New to photog at 52 years old! I need advice!! Help..

Discussion in 'Beyond the Basics' started by Nikonuser, Nov 29, 2004.

  1. Nikonuser

    Nikonuser TPF Noob!

    Joined:
    Sep 17, 2004
    Messages:
    2
    Likes Received:
    0
    Location:
    Birmingham, Alabama
    First let me say I love this site!
    Now, here's my problem. If you did want to place some of your better pics on a website for sell, how would you do it? How do you handle the copyright thing?
    Don't get me wrong, I'm not great yet, but I have a few that I'm rather proud of.

    Thanks everyone!

    [/b]
     
  2. ajmall

    ajmall TPF Noob!

    Joined:
    Mar 24, 2004
    Messages:
    656
    Likes Received:
    0
    Location:
    Leicester, UK
    i learnt in a lecture at uni last week about copyrighting. in the uk at least, any photos you take that are legal (no spying on private property etc) are copyright to you automatically. there are thousands if not millions of websites that offer web space to place photos onto. if u are really serious about selling photos through the web i would adive you get yourself a dot.com and as much space as you require/can afford. i'm not too clued up on websites as i have only done basic ones but im sure other people will know on this forum.

    what format do you shoot with?
     
  3. Jamie R

    Jamie R TPF Noob!

    Joined:
    Oct 17, 2004
    Messages:
    157
    Likes Received:
    0
    "If you did want to place some of your better pics on a website for sell, how would you do it? How do you handle the copyright thing?"

    There are many ways to handle this. Perhaps think about the music industry and put things into perspective firstly.

    Ajmall's point is technically correct. This relies on the good faith of the public to respect copyright law. Enforcing copyright law is different; any images you make may be distorted, composited, manipulated by an Eskimo accessing the internet to your displeasure; it may not be possible to enforce with the penguin police in the Artic Tundra.

    Alternatively, some webdesigners watermark their images. This leads to degradation of the image on the web. Even worse, it interferes with the viewing experience. It reflects poorly on the photographer who watermarks mediocrity with such precioiusness.

    Again, it may be worthwhile bearing in mind that in reality, very few professional photographers manage to live off their website earnings; the amateur excels in this area, much behind the stock library.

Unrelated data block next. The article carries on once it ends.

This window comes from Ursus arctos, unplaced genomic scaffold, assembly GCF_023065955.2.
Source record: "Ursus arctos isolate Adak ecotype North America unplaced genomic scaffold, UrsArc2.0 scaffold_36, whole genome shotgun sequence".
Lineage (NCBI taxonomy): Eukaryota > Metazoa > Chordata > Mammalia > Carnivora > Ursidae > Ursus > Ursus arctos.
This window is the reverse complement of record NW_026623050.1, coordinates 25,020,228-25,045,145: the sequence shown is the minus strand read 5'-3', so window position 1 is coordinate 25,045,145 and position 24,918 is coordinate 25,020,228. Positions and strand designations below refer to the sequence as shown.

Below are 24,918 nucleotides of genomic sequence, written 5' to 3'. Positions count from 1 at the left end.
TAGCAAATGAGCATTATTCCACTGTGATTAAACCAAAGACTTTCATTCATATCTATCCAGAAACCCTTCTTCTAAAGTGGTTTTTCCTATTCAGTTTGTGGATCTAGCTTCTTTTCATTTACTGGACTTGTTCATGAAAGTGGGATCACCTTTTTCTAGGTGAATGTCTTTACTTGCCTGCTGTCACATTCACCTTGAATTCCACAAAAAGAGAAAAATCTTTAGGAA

4. j_mcquillen

    j_mcquillen TPF Noob!

    Joined:
    Oct 3, 2004
    Messages:
    290
    Likes Received:
    3
    Location:
    Northumberland, UK
    I haven't got a clue how to do it, but I'm sure I've heard people talk about a way you can disable 'right-clicking' on a web page, stopping people from saving your pictures.

    Like I say, no idea how to do it, or whether anyone could get around it if determined...
     
  5. Jamie R

    Jamie R TPF Noob!

    Joined:
    Oct 17, 2004
    Messages:
    157
    Likes Received:
    0
    Mcquillen - sadly this doesn't work; use "copy" image instead.

    Either the image is distorted via watermarked or name-marking on the image (which can also be photoshopped out) or the risk of internet piracy. Watermarking is limited in use to those who use watermarking tools to detect stolen images: most people do not have these tools to know whether an internet image is copied or stolen. Most 'pirates' don't care about the pecuniary aspect of images; it's the content of the image which interests them. 'Hotlinking' is more common than stealing images for manipulation.

    Here's some ideas:

    1. Upload low resolution small jpegs, max 500 pixels
    2. Crop images to less than full frame before uploading
    3. No more than 100kb or so for the internet - hence printed jpegs will be inferior in quality
    4. Check your webstats for high bandwidth spikes frequently
     
  6. Anubis

    Anubis TPF Noob!

    Joined:
    Nov 12, 2004
    Messages:
    285
    Likes Received:
    0
    Location:
    Sunny Scotland
    I like your ideas JamieR, especially 2 & 3.

    Number 2 is how they detect fakes of paintings in cases of theft and fraud.

    Got a point of my own to add...

    When I was looking into copyright I read that you must use the correct format for the copyright notice, just using the copyright icon is not enough in some countries.

    Bryan.
     
  7. Anubis

    Anubis TPF Noob!

    Joined:
    Nov 12, 2004
    Messages:
    285
    Likes Received:
    0
    Location:
    Sunny Scotland
    I have another idea if you want to make money.

    We have a photography store here called Jessops. They take submissions for their catalogue every issue. You can submit upto 4 photographs per issue and they pay out £100 (gift voucher) for every image they use. (If they use all four thats £400, you can buy a lot of good stuff with that).

    They reserve the right to use your image in any promotional material they produce in the future, but I don't belive they keep the copyright.

    I know you are across the pond, but i'd imagine there is a similar opertunity available over there.

    Bryan.

    www.jessops.com (I wonder if they accept international contributions, if so you could by online with your winnings)
     

Share This Page